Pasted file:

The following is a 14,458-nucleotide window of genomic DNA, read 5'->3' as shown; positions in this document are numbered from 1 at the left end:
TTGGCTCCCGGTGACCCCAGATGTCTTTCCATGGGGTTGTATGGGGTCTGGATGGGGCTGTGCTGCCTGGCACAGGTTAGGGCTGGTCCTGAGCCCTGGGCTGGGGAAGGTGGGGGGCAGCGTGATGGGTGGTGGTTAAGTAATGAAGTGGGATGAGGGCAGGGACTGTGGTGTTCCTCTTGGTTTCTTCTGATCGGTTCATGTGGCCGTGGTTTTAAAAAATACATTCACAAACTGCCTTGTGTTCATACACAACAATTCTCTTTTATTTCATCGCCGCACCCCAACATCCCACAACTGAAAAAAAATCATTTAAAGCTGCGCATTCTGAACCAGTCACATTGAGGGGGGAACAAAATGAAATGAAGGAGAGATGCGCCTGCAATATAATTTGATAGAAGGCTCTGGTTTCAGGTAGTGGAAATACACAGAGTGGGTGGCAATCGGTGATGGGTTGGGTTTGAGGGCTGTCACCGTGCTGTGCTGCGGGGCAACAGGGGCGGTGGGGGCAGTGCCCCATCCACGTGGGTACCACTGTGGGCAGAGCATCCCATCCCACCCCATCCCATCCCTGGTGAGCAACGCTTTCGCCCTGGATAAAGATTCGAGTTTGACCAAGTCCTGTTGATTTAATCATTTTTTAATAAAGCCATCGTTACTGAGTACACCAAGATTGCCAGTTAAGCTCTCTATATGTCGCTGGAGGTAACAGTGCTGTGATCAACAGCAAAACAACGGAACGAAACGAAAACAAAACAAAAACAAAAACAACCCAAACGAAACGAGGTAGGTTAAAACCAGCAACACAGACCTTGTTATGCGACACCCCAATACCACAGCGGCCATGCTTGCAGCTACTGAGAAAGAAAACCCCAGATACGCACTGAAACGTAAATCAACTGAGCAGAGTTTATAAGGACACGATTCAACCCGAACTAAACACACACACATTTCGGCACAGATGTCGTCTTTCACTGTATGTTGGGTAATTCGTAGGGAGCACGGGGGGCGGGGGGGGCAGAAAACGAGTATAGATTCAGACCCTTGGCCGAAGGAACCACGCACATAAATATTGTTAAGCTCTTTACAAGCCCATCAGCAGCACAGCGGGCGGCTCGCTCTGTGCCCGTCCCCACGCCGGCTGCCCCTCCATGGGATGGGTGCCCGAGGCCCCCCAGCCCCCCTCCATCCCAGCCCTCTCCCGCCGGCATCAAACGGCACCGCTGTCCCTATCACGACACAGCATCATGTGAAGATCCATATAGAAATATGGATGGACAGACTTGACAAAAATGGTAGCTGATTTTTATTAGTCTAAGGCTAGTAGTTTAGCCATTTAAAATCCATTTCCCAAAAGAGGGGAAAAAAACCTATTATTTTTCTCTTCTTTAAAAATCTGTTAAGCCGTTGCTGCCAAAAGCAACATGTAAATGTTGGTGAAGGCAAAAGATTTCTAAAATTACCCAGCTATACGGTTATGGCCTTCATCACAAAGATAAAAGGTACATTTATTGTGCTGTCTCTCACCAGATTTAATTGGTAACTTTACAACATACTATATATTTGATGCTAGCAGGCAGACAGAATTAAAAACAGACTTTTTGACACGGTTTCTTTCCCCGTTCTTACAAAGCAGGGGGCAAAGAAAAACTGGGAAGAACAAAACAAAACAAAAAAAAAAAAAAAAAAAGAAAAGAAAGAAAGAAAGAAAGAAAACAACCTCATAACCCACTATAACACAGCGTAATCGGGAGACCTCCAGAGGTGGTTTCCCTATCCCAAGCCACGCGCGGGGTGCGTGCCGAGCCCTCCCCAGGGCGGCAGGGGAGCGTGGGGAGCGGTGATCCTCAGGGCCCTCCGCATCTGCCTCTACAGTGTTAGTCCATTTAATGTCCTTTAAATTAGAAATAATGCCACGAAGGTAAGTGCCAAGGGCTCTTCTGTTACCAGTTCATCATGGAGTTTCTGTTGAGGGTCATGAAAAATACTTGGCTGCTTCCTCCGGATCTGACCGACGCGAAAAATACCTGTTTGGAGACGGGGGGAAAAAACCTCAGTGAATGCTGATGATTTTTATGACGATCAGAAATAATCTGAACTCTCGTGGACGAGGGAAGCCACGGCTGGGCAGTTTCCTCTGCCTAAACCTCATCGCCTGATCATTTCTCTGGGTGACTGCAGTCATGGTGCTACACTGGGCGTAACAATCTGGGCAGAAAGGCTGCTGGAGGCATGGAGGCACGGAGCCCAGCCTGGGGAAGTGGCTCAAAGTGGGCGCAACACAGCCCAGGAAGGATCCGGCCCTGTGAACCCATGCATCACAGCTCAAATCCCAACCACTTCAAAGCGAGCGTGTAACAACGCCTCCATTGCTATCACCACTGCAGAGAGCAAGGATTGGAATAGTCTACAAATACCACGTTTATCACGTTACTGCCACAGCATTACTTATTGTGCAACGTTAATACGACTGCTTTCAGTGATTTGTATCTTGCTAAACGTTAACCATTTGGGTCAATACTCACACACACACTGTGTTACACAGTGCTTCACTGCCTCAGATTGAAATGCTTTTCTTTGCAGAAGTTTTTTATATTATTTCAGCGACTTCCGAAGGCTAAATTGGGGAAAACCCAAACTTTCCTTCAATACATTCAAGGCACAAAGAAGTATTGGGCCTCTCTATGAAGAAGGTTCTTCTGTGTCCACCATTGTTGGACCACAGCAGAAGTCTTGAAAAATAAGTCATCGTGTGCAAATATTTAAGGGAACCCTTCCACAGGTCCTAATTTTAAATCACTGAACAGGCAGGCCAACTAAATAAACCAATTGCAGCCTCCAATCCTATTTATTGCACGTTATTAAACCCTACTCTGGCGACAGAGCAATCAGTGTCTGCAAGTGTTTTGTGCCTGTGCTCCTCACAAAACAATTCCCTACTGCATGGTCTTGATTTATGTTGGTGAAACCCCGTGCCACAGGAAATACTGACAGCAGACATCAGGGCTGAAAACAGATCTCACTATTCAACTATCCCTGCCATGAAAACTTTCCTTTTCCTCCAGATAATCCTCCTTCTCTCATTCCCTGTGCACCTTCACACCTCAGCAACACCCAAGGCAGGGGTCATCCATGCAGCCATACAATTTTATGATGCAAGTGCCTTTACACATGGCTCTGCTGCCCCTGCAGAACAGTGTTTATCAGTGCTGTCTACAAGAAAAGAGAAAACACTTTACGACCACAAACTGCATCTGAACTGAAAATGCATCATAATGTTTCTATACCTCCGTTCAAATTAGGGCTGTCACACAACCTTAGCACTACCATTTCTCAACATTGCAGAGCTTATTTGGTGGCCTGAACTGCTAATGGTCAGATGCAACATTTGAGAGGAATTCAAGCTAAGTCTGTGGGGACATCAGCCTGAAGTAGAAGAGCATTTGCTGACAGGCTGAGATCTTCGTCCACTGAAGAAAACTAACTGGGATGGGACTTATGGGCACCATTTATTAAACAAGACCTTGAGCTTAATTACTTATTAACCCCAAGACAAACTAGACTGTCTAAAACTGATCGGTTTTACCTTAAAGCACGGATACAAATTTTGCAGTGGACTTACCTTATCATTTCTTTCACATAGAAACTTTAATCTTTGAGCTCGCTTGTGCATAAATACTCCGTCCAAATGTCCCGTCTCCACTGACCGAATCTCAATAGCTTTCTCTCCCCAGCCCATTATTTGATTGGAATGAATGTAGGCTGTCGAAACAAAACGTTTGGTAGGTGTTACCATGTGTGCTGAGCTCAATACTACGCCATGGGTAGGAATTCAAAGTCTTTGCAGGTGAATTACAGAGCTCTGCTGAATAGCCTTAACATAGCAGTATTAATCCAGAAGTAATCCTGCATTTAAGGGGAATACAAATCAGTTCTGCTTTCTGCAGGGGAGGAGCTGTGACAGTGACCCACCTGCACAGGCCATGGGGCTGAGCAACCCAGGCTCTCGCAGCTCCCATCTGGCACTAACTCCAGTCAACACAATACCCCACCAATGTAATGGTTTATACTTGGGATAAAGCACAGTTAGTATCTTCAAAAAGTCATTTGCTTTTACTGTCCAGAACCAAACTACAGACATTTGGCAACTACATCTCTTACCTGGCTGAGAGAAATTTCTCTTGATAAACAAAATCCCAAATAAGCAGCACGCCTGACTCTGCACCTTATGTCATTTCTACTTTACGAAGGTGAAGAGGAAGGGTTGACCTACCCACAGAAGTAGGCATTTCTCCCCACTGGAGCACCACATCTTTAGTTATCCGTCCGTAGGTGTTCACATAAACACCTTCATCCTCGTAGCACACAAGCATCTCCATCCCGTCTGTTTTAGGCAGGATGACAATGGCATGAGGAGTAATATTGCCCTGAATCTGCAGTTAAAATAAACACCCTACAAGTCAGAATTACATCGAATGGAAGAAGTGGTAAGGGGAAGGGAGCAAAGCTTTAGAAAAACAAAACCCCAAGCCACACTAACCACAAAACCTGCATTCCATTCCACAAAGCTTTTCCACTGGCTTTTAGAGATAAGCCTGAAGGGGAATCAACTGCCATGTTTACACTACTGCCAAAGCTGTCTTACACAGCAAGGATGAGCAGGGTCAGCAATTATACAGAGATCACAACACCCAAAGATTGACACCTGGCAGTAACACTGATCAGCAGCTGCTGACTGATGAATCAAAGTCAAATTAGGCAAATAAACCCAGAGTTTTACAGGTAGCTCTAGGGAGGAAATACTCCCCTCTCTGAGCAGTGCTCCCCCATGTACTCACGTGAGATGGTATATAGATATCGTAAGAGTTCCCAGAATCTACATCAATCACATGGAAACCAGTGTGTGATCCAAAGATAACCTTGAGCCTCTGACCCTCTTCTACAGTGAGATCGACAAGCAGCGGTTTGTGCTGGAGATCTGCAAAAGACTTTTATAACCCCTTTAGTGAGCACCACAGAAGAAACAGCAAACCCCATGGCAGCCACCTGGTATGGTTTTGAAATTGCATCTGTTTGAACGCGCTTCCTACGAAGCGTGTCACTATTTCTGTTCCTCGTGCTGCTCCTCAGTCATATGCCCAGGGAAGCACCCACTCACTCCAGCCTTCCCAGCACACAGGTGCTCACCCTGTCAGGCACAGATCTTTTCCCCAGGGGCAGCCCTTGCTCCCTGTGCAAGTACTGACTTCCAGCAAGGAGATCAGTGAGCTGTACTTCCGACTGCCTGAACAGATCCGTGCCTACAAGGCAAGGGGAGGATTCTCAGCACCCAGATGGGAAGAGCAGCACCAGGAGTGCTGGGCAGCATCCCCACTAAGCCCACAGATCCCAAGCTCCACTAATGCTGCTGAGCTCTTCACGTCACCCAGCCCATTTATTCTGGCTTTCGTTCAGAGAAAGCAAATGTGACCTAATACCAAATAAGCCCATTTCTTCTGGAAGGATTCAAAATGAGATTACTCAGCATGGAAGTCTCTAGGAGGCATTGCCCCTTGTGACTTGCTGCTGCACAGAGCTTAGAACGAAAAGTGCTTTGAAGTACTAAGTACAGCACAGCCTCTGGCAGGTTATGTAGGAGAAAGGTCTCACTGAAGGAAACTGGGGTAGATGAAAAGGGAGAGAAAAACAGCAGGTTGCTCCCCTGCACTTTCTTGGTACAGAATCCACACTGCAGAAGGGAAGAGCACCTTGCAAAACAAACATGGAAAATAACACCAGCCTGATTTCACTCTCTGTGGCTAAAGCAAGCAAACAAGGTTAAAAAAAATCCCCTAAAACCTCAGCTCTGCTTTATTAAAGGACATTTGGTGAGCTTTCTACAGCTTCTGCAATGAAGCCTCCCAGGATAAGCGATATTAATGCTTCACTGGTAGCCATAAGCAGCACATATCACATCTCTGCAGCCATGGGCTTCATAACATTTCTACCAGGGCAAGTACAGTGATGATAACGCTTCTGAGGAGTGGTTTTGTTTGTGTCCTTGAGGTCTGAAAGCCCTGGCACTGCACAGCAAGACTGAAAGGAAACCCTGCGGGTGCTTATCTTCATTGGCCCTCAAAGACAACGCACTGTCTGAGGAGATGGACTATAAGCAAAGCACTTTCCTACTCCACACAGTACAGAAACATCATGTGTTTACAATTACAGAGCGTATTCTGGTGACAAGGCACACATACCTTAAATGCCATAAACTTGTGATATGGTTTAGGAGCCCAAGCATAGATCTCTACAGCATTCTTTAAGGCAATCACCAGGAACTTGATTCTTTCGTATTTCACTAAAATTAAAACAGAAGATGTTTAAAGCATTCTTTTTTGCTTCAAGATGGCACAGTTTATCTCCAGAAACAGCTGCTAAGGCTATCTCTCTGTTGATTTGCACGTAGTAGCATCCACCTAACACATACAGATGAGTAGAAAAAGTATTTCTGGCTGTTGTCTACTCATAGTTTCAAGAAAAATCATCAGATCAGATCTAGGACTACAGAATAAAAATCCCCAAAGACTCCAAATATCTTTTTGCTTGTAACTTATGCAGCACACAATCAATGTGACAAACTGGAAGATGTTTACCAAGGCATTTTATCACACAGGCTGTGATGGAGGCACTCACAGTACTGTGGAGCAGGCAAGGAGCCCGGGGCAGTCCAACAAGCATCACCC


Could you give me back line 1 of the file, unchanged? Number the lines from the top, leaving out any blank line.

The following is a 14,458-nucleotide window of genomic DNA, read 5'->3' as shown; positions in this document are numbered from 1 at the left end: